Both the macro and micro aspects of an environment play a significant role in shaping the operations of industries (Scholes & Whittington 2011). Thus, understanding the environment is a critical step in the pursuit of success. Conducting a PESTEL analysis is instrumental towards achieving that end since such a conduct guides in strategy formulation and implementation. It is evident that the external environment largely influences corporate success.
The macro environment has long-term effects which necessitate carrying out extensive research. However, most businesses are underfunded, which complicates the pursuit for success (Barnett, Greve & Park 1994). Here below the PESTEL analysis of the pharmaceutical industry is considered.
Industry PESTEL Analysis
It is clear that there is a growing focus and pressure on healthcare providers from political institutions across the globe. This implication is that governments are interested in savings. The increased government interventions/regulations could continue to pose a number of issues on the industry (Prahalad 1993). For instance, governments would first of all regulate pricing of pharmaceutical products (Mathew, Rapopor, Saper et al. 2001). Secondly, government’s spending on healthcare could be adjusted. Another concern would be based on whether governments approve the same drugs as in the past. Moreover, government policy on healthcare may continue to change as illustrated by the Obama care (Steinbrook 2009). In light of this, the political landscape is a serious aspect that influences the industry.
Another crucial attribute to be considered is economic. The global economy is highly intertwined. Thus, a crisis in one part undermines other parts. For instance, the 2008 economic crisis had far-reaching effects on every industry. With economic downturns, governments cut their spending on aspects such as healthcare (Steinbrook 2009). Another concern is that economic downturns influence government policies on healthcare. Economic performance effects the amount of disposable income, an aspect that influences healthcare choices. Hence, the economy is an influential factor in the pharmaceutical industry. In the face of economic crises, pharmaceutical organizations might merge or engineer acquisitions. This would have consequential outcomes on the industry.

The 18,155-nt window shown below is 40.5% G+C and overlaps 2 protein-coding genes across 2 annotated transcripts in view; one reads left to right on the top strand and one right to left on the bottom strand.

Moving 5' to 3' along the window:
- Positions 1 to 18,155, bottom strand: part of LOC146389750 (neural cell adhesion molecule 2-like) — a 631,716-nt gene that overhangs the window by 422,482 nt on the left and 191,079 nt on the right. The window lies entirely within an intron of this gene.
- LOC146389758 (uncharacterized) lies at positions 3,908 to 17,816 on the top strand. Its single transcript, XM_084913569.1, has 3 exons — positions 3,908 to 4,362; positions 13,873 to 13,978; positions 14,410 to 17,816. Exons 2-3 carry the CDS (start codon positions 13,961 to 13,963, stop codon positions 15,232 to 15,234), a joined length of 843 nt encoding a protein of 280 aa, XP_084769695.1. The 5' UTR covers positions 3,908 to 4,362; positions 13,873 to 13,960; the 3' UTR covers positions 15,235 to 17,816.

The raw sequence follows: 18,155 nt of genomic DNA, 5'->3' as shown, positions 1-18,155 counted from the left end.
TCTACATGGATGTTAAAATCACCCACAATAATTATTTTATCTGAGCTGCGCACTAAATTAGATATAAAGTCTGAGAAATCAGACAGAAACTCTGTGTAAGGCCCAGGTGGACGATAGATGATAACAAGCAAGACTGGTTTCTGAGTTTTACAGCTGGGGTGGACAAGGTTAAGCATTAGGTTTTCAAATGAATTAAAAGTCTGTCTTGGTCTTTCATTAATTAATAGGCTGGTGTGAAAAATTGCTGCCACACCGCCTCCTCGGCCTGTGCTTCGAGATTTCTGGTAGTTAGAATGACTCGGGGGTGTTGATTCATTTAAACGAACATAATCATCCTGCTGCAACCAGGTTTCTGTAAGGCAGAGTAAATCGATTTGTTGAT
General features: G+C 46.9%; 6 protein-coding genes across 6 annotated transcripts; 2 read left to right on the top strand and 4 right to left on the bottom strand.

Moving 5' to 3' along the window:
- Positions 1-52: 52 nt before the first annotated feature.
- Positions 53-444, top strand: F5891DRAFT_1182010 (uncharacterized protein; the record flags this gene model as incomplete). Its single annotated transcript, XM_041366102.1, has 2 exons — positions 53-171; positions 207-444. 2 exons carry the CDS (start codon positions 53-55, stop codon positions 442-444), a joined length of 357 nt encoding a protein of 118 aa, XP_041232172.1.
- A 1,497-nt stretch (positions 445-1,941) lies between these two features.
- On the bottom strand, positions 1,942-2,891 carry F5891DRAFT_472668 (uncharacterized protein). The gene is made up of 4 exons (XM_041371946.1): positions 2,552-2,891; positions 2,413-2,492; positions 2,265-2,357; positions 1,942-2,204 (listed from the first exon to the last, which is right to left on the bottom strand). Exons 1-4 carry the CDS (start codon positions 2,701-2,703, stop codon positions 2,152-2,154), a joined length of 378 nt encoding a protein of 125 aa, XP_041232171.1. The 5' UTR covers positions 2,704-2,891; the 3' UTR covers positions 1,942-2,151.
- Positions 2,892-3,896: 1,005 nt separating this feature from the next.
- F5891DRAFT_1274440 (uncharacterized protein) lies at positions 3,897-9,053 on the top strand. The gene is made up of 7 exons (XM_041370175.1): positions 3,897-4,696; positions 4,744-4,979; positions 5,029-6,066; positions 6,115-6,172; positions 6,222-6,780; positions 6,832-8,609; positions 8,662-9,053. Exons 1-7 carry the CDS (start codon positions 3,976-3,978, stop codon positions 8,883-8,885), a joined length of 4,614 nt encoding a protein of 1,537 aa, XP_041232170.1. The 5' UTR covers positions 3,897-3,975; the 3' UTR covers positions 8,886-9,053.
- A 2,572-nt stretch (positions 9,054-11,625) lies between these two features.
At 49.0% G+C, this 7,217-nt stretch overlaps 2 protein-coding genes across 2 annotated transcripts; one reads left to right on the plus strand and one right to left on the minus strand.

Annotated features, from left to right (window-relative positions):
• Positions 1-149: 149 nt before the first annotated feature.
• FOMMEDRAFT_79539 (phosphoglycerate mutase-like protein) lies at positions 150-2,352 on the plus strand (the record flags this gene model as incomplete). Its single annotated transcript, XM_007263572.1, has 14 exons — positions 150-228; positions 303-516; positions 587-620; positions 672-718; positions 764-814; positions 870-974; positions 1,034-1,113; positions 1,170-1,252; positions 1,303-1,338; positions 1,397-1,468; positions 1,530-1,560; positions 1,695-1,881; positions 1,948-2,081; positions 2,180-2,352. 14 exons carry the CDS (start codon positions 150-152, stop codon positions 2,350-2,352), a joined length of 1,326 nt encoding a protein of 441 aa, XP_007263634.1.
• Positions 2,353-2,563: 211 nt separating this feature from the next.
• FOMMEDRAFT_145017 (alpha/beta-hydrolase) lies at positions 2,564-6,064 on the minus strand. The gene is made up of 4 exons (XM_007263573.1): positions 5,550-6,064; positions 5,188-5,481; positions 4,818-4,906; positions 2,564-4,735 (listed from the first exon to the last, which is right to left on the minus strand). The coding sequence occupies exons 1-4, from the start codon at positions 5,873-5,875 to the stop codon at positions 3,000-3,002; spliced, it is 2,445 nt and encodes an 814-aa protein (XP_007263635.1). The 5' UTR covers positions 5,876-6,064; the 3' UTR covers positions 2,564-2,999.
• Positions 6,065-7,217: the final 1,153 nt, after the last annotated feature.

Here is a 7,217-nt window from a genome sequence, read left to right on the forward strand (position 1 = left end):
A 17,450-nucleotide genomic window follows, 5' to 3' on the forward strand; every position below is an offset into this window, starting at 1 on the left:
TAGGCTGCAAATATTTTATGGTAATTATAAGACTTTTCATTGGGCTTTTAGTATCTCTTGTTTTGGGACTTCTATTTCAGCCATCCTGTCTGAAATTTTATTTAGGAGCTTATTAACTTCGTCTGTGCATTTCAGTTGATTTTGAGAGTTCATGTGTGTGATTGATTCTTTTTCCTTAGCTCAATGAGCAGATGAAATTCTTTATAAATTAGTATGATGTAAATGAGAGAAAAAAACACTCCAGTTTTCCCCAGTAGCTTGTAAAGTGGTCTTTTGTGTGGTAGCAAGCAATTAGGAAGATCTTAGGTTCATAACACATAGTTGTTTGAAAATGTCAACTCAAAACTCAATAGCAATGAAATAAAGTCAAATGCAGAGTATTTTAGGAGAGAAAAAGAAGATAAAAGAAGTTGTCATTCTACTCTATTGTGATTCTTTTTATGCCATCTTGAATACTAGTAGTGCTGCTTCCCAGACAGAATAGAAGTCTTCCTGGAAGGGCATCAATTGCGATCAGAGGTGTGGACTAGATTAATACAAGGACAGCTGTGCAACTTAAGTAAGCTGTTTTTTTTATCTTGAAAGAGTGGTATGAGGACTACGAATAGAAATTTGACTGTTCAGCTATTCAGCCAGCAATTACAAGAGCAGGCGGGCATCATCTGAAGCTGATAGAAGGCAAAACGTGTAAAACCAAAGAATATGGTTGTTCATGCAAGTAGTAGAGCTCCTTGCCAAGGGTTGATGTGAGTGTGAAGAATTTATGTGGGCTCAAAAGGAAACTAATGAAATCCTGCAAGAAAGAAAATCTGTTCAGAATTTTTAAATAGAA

Another critical aspect of the PESTEL tool is based on culture. When focusing on the cultural or social aspects, considering the age of a population is critical (Snow and Hrebiniak 1980). It is worth mentioning that the aging population is on the increase. This development presents both opportunities and threats to the industry. The most ideal option would centre on capitalizing on the opportunities while considering the appropriate mechanisms to mitigate the threats. There is also another concern that arises out of the increasing health issues that are connected to lifestyles. Such issues as obesity incidences are cases in point. It is also notable that home care givers and patients have become more enlightened. This is reflected in their changing expectations as well as demands. In addition, public activism continues to increase as the social network extends meeting platforms. With the new social networking culture, the pharmaceutical industry has an opportunity to adjust its strategy in order to meet emerging challenges.
The technological facet is as critical as any of the elements considered. Advancements in technology continue to flood the globe (Teece 1980). Technological developments contribute towards the creation of new business opportunities in reference to new therapies as well as service extension. With the expansion of the Internet technology, the following opportunities would expand:
- New communications and information technologies
- Customized treatments
- Social media
- Direct patient communication
- Direct advertising